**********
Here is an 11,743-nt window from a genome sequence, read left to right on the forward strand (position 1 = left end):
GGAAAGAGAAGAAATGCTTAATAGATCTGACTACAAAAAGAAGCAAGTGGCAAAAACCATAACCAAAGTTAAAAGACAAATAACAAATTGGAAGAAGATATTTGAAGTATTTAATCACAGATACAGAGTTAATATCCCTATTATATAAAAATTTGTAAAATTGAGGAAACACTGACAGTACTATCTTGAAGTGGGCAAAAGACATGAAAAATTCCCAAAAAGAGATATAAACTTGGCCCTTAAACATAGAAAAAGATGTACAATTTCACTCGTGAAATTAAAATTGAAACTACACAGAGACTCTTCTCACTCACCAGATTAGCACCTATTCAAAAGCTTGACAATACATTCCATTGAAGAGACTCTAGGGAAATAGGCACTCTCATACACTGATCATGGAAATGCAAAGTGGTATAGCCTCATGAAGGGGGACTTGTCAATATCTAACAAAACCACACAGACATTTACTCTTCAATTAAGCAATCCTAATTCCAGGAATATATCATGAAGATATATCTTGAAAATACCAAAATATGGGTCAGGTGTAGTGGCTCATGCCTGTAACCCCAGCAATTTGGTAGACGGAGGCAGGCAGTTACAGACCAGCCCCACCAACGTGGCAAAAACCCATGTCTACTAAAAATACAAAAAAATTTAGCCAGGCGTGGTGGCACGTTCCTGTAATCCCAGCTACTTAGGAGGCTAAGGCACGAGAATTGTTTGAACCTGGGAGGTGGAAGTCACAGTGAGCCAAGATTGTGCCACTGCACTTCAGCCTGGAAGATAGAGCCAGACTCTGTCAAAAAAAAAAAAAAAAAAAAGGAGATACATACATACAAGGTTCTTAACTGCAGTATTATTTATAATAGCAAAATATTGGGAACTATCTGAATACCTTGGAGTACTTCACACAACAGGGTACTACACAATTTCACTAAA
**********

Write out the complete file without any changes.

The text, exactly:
Here is an 11,743-nt window from a genome sequence, read left to right on the forward strand (position 1 = left end):
GGAAAGAGAAGAAATGCTTAATAGATCTGACTACAAAAAGAAGCAAGTGGCAAAAACCATAACCAAAGTTAAAAGACAAATAACAAATTGGAAGAAGATATTTGAAGTATTTAATCACAGATACAGAGTTAATATCCCTATTATATAAAAATTTGTAAAATTGAGGAAACACTGACAGTACTATCTTGAAGTGGGCAAAAGACATGAAAAATTCCCAAAAAGAGATATAAACTTGGCCCTTAAACATAGAAAAAGATGTACAATTTCACTCGTGAAATTAAAATTGAAACTACACAGAGACTCTTCTCACTCACCAGATTAGCACCTATTCAAAAGCTTGACAATACATTCCATTGAAGAGACTCTAGGGAAATAGGCACTCTCATACACTGATCATGGAAATGCAAAGTGGTATAGCCTCATGAAGGGGGACTTGTCAATATCTAACAAAACCACACAGACATTTACTCTTCAATTAAGCAATCCTAATTCCAGGAATATATCATGAAGATATATCTTGAAAATACCAAAATATGGGTCAGGTGTAGTGGCTCATGCCTGTAACCCCAGCAATTTGGTAGACGGAGGCAGGCAGTTACAGACCAGCCCCACCAACGTGGCAAAAACCCATGTCTACTAAAAATACAAAAAAATTTAGCCAGGCGTGGTGGCACGTTCCTGTAATCCCAGCTACTTAGGAGGCTAAGGCACGAGAATTGTTTGAACCTGGGAGGTGGAAGTCACAGTGAGCCAAGATTGTGCCACTGCACTTCAGCCTGGAAGATAGAGCCAGACTCTGTCAAAAAAAAAAAAAAAAAAAAGGAGATACATACATACAAGGTTCTTAACTGCAGTATTATTTATAATAGCAAAATATTGGGAACTATCTGAATACCTTGGAGTACTTCACACAACAGGGTACTACACAATTTCACTAAA